Of course, the fortysix concept is not entirely new. Livity has operated in the UK and Africa for 15 years. It has run successful campaigns for clients including Google, Sony, Cancer Research UK and Dyson, winning numerous awards.
"Consistent and valuable mentorship" has been a "core factor" in the agency’s success, says chief executive Alex Goat. Livity works hard to build talent’s resilience, particularly in creative roles where "you have to have the confidence to defend your ideas and work in what can be intimidating environments, especially if you feel different to everyone else in the room".
She points to a key finding from the GBDE, of which she’s also a co-founder: "Too often when someone feels like they are the only ‘diverse’ person in the room, they have to play to type. People feel they have to represent the whole of that group rather than be themselves. It’s only when you can build truly diverse teams that diversity itself comes off the table. That is when each person can be their authentic and very best selves and fulfil their creative potential."
How to do it: how to embrace socioeconomic diversity
- Outreach into schools and communities in disadvantaged areas; workshops, mentoring, talks, partnerships.
- Apprenticeships. Paid, of course. If you don’t currently pay, shame on you. You’re part of the problem. Take advantage of the Apprenticeship Levy. For inspiration, look at MediaCom London’s award-winning apprenticeship programme and Ogilvy & Mather’s The Pipe. If you’re in a developing market, check out JWT Vietnam’s programme.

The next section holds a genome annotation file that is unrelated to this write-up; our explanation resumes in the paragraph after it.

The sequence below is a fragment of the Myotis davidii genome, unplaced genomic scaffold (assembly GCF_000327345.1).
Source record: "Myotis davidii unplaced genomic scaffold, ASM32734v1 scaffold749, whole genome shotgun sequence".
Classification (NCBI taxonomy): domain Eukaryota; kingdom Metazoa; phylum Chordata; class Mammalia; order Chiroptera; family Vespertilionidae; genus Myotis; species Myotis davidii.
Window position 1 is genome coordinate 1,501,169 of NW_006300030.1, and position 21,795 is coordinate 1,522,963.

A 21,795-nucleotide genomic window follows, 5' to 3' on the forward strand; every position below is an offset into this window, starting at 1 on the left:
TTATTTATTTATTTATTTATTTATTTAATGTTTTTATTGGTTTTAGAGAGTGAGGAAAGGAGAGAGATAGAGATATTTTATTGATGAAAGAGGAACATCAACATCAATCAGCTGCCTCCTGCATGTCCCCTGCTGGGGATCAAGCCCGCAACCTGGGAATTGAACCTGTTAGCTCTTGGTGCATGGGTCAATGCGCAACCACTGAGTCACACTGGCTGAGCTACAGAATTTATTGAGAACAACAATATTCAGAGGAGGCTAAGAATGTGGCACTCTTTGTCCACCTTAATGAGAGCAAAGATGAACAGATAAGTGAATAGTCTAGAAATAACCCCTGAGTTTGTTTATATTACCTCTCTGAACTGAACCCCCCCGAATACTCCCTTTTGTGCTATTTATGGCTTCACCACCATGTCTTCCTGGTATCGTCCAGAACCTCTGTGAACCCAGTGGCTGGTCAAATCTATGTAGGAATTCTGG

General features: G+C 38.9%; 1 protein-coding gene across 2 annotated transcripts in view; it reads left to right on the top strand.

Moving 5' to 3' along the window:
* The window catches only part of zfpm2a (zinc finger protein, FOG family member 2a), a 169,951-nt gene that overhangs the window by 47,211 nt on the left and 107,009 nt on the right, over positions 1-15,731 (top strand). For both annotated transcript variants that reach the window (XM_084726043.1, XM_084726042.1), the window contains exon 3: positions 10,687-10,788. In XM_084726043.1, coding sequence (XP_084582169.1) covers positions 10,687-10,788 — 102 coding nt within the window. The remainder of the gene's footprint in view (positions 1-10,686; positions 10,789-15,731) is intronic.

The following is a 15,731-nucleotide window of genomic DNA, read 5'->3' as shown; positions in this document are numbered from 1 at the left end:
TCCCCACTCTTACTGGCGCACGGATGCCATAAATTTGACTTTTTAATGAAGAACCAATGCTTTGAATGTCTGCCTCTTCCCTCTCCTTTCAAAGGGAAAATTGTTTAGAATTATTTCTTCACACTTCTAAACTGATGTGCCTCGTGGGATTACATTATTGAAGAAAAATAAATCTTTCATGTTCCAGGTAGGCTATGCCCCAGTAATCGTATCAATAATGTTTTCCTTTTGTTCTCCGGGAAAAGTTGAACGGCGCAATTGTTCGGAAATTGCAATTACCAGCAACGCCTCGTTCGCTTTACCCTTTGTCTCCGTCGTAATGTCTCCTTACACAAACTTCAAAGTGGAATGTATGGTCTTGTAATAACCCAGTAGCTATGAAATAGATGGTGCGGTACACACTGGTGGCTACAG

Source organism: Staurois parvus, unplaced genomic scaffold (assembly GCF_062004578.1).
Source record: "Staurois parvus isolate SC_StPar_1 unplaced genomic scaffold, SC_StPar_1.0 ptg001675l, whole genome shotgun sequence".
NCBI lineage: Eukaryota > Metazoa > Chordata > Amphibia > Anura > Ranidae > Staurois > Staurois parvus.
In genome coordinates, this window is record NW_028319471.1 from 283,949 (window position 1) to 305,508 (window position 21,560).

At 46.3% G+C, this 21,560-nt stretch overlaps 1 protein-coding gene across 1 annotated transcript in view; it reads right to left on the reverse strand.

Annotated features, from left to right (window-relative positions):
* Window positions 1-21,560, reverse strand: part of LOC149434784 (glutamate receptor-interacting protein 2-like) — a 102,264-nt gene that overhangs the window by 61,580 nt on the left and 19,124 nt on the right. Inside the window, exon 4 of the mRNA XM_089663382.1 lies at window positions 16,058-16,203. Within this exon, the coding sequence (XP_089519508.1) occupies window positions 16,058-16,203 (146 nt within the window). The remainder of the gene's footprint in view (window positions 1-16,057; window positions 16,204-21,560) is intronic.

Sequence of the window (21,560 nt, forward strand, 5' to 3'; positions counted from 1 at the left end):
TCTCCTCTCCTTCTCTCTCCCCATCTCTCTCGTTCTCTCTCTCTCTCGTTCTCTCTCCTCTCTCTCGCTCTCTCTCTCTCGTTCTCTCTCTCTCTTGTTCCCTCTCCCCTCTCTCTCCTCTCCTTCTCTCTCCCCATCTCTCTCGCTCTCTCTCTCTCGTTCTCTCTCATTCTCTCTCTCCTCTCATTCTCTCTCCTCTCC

- Stamp out nepotism in internships by insisting that everyone – including the chairman’s and your biggest client’s children – go through the same application process as everyone else.
- Blind CVs.
- Don’t insist on a degree – instead, offer opportunities to train on the job.
- Offer bursaries to help new recruits from disadvantaged backgrounds.
- Collect data on employees’ socioeconomic background so you know the extent of your problem and can set targets to tackle it.
- Don’t set a one-size-fits-all policy, but tailor your solution to the individual.
Changing your existing culture
- Get on the train. Go to a council estate in Rochdale, or anywhere else outside your norm. Rochdale is where Klein went to "get out [of] the Pret A Manger bubble" and spend time with someone living just above the breadline. "It was very sobering and informative," she says. Ogilvy & Mather Group do similar trips for its Get Out There initiative, launched last year.
- Unconscious-bias training.
- Encourage your people to travel as this promotes a bigger perspective and better understanding of working effectively with difference.
- In the UK, you can get involved in the industry taskforce being set up by Valenstein & Fatt, led by Leo Rayman, who says adland needs to stop talking and start doing. "At best there is a lot of chat. Even worse, agencies are starting to fudge the numbers. That’s not cool. That’s not acceptable," he says. The first meeting took place on 3 May, with 18 agency CEO/executive-level attendees and five experts/expert organisations, from D&AD Foundation through to Channel 4 and Mars.